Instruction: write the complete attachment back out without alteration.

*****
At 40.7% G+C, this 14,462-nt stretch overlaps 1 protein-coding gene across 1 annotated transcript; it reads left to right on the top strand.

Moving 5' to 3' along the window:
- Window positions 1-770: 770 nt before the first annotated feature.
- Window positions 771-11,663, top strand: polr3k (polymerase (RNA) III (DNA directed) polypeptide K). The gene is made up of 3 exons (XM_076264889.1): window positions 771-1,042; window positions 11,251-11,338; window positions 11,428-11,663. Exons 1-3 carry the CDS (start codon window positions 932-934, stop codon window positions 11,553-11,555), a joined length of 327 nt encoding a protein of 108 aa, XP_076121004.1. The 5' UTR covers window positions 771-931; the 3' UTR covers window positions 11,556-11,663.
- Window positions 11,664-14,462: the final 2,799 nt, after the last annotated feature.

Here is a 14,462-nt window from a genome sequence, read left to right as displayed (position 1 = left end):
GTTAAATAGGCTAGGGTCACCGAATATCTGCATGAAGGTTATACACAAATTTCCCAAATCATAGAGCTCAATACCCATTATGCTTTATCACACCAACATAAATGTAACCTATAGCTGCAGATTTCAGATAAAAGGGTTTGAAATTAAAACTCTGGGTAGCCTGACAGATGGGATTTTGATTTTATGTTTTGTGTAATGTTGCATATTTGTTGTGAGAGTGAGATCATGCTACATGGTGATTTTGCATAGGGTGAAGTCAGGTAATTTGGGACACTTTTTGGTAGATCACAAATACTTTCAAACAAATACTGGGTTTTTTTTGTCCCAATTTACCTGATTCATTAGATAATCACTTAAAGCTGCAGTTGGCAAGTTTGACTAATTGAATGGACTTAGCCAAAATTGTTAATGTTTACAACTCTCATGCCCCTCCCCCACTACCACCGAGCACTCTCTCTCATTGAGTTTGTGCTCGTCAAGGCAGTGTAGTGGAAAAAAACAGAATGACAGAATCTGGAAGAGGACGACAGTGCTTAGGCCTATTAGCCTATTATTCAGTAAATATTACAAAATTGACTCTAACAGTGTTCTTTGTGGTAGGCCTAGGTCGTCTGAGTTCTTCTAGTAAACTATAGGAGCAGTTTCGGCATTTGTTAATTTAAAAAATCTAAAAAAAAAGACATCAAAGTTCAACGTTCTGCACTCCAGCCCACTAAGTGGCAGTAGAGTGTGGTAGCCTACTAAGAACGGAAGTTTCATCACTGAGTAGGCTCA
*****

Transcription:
At 40.7% G+C, this 14,462-nt stretch overlaps 1 protein-coding gene across 1 annotated transcript; it reads left to right on the top strand.

Moving 5' to 3' along the window:
- Window positions 1-770: 770 nt before the first annotated feature.
- Window positions 771-11,663, top strand: polr3k (polymerase (RNA) III (DNA directed) polypeptide K). The gene is made up of 3 exons (XM_076264889.1): window positions 771-1,042; window positions 11,251-11,338; window positions 11,428-11,663. Exons 1-3 carry the CDS (start codon window positions 932-934, stop codon window positions 11,553-11,555), a joined length of 327 nt encoding a protein of 108 aa, XP_076121004.1. The 5' UTR covers window positions 771-931; the 3' UTR covers window positions 11,556-11,663.
- Window positions 11,664-14,462: the final 2,799 nt, after the last annotated feature.

Here is a 14,462-nt window from a genome sequence, read left to right as displayed (position 1 = left end):
GTTAAATAGGCTAGGGTCACCGAATATCTGCATGAAGGTTATACACAAATTTCCCAAATCATAGAGCTCAATACCCATTATGCTTTATCACACCAACATAAATGTAACCTATAGCTGCAGATTTCAGATAAAAGGGTTTGAAATTAAAACTCTGGGTAGCCTGACAGATGGGATTTTGATTTTATGTTTTGTGTAATGTTGCATATTTGTTGTGAGAGTGAGATCATGCTACATGGTGATTTTGCATAGGGTGAAGTCAGGTAATTTGGGACACTTTTTGGTAGATCACAAATACTTTCAAACAAATACTGGGTTTTTTTTGTCCCAATTTACCTGATTCATTAGATAATCACTTAAAGCTGCAGTTGGCAAGTTTGACTAATTGAATGGACTTAGCCAAAATTGTTAATGTTTACAACTCTCATGCCCCTCCCCCACTACCACCGAGCACTCTCTCTCATTGAGTTTGTGCTCGTCAAGGCAGTGTAGTGGAAAAAAACAGAATGACAGAATCTGGAAGAGGACGACAGTGCTTAGGCCTATTAGCCTATTATTCAGTAAATATTACAAAATTGACTCTAACAGTGTTCTTTGTGGTAGGCCTAGGTCGTCTGAGTTCTTCTAGTAAACTATAGGAGCAGTTTCGGCATTTGTTAATTTAAAAAATCTAAAAAAAAAGACATCAAAGTTCAACGTTCTGCACTCCAGCCCACTAAGTGGCAGTAGAGTGTGGTAGCCTACTAAGAACGGAAGTTTCATCACTGAGTAGGCTCA